In the wake of their highly praised sophomore album Sprinter that was released May 5th, Mackenzie Scott and her band TORRES will perform at the High Noon Saloon Jan. 14 as part of the FRZN Festival.
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Electrifying pop hooks. A dreamy voice of smooth gold. The vibrations of pulsating synthesizers. All are recurring themes on Garrett Borns’ first studio album, Dopamine.
One person’s trash is another’s installation at the Chazen Museum of Art as nature, art, light and time combine.
After releasing Depression Cherry less than two months ago, Thank Your Lucky Stars is coming as something of a surprise to the many fans of Beach House and alternative music. Sub Pop has again partnered with the dream-pop band out of Baltimore, Md., to release the band’s sixth full-length album.
With strong guitars and percussion reminiscent of The National, Detroit’s post-punk aficionados, Protomartyr, present the listener with a 44-minute project titled The Agent Intellect. Although difficult to digest at times, The Agent Intellect contains rewarding moments that delve into the deeper, more emotional side of punk rock.
Let me start off by saying that this album is most definitely not what I was expecting. Instead of a parody album with all lyrics replaced by cat sounds (as I expected), Meow the Jewels is an album of Run the Jewels 2 remixes done by prolific producers featuring the original lyrics over crunchy, minimalist, dark tracks with a few cat sounds methodically placed within the productions.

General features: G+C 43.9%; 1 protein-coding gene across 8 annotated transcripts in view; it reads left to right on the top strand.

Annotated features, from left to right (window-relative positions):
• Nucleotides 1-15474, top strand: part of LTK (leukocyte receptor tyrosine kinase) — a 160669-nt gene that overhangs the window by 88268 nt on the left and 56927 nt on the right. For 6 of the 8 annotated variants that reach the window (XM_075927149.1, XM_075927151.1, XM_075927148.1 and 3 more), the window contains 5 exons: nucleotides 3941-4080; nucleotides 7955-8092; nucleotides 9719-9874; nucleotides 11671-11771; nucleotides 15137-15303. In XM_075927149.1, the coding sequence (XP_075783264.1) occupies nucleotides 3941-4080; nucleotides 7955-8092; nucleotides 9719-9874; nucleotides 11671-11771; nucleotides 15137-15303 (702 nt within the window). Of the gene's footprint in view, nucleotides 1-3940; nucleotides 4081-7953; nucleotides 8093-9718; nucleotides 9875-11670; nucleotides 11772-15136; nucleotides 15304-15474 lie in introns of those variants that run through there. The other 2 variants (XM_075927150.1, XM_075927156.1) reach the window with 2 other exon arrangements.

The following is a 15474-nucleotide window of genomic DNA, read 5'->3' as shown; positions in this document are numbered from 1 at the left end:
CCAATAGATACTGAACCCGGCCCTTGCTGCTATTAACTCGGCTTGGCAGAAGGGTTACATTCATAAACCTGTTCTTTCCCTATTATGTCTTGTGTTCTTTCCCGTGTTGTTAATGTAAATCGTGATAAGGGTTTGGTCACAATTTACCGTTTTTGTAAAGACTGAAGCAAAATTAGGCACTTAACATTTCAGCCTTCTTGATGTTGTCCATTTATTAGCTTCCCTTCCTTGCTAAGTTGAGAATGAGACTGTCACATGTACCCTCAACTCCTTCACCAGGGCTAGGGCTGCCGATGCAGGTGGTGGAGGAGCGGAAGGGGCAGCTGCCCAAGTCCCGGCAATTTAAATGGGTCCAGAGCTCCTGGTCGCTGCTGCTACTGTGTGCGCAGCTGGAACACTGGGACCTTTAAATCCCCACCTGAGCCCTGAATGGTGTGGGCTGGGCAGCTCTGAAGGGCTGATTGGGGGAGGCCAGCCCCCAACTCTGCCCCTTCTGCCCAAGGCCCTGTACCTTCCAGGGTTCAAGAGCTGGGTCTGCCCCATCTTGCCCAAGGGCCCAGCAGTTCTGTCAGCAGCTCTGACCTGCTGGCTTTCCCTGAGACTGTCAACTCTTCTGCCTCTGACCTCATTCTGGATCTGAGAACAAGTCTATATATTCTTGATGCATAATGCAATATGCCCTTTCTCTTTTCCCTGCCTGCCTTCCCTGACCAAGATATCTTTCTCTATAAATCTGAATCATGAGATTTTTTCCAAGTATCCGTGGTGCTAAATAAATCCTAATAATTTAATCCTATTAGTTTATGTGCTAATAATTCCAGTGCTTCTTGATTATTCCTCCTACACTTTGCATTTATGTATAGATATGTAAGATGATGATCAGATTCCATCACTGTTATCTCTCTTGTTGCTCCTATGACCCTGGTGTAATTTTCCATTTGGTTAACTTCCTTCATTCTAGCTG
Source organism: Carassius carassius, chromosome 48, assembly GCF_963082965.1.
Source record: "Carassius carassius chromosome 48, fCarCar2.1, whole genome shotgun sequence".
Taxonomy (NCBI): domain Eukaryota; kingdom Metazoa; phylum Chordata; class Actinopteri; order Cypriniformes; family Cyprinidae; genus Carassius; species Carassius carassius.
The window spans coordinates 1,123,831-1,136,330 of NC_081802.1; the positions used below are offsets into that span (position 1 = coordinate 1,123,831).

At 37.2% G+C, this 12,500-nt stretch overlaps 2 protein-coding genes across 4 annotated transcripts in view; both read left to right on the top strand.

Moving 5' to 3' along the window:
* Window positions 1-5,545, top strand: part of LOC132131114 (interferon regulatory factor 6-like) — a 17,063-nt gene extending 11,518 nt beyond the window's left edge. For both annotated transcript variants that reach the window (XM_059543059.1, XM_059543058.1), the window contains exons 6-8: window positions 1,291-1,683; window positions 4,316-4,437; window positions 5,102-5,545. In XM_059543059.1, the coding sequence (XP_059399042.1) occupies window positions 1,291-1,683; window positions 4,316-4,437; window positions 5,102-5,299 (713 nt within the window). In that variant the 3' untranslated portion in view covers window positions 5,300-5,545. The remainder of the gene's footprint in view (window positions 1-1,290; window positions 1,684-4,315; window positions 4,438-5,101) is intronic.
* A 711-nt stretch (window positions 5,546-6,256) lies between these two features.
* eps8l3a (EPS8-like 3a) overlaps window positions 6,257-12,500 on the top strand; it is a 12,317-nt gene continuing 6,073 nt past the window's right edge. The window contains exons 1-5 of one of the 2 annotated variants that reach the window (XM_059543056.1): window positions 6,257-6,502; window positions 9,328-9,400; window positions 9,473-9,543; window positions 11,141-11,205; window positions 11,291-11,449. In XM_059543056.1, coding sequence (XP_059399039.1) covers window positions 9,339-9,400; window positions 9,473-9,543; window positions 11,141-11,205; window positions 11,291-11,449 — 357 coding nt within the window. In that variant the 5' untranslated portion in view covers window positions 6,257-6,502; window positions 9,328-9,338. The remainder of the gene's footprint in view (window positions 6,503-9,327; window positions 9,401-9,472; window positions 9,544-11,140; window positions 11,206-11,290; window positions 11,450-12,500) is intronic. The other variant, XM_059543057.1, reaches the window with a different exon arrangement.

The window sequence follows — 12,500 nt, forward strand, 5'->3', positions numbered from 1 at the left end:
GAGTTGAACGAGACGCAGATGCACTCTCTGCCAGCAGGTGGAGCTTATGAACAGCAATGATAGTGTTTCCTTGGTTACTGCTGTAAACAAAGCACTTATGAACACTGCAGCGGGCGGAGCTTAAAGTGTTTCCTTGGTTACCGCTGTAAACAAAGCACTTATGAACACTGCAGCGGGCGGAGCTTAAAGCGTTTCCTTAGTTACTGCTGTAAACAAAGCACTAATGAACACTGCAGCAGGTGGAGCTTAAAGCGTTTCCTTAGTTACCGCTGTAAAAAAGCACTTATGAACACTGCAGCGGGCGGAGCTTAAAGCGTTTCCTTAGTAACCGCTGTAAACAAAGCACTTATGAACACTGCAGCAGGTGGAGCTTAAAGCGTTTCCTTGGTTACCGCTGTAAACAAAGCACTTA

On the near east side of Madison, Gallery Night was alive and prosperous, despite the biting breezes sliding down connoisseur’s jackets. On the extensive list of art galleries participating in the Madison Museum of Contemporary Art’s Gallery Night this past Friday night, ArtSpace Twenty-Two Eleven, on the quaint and artistic Atwood Avenue, provided an intimate art viewing experience that attracted a continual stream of excited Madisonians.
In a style popularized by Chance The Rapper and Mac Miller, Mic Kellogg delivers an atmospheric album that channels the vocal styles of many up-and-coming rap artists while giving Milwaukee producer Charles Mammyth Forsberg a proper introduction to a larger audience. While Mic Kellogg’s name is on the cover, Mammyth deserves a heavy amount of credit for mixing this magnum opus of an ear pleaser.